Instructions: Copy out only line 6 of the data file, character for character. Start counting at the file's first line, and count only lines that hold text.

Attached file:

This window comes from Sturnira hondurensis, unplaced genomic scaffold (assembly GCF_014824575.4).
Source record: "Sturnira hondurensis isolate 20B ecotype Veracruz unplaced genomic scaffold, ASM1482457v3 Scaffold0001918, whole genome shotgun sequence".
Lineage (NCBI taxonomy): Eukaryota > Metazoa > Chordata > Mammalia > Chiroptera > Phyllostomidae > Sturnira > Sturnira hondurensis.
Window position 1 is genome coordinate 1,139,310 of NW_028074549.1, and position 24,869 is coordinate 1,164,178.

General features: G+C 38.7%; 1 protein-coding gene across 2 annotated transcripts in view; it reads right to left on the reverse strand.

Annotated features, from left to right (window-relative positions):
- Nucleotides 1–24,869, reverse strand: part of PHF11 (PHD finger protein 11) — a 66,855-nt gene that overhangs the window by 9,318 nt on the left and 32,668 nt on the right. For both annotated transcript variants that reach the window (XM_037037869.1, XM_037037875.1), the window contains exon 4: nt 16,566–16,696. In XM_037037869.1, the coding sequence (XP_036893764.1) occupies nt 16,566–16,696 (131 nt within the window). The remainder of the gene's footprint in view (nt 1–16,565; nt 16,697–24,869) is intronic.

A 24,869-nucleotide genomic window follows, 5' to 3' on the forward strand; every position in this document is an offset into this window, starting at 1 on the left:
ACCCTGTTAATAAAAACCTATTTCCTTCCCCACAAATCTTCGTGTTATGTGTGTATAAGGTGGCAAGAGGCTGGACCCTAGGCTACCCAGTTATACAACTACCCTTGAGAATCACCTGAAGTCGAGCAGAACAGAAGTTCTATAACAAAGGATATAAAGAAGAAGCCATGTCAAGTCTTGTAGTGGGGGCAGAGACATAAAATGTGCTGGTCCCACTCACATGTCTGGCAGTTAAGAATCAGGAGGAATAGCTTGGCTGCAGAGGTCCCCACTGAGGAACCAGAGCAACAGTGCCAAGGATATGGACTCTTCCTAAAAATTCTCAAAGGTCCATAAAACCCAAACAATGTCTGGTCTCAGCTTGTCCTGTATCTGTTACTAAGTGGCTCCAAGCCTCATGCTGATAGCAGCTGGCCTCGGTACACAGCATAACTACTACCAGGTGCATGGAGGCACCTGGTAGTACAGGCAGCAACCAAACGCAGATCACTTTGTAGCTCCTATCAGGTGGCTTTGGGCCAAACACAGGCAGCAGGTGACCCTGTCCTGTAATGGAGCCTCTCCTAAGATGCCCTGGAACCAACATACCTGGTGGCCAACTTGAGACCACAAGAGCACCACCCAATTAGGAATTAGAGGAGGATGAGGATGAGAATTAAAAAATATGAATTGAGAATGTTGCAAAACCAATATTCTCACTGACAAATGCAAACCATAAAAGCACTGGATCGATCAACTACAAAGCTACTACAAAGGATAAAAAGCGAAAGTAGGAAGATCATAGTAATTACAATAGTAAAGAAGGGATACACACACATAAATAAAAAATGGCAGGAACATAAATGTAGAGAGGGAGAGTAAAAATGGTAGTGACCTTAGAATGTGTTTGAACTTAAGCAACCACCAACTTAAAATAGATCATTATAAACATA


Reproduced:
Annotated features, from left to right (window-relative positions):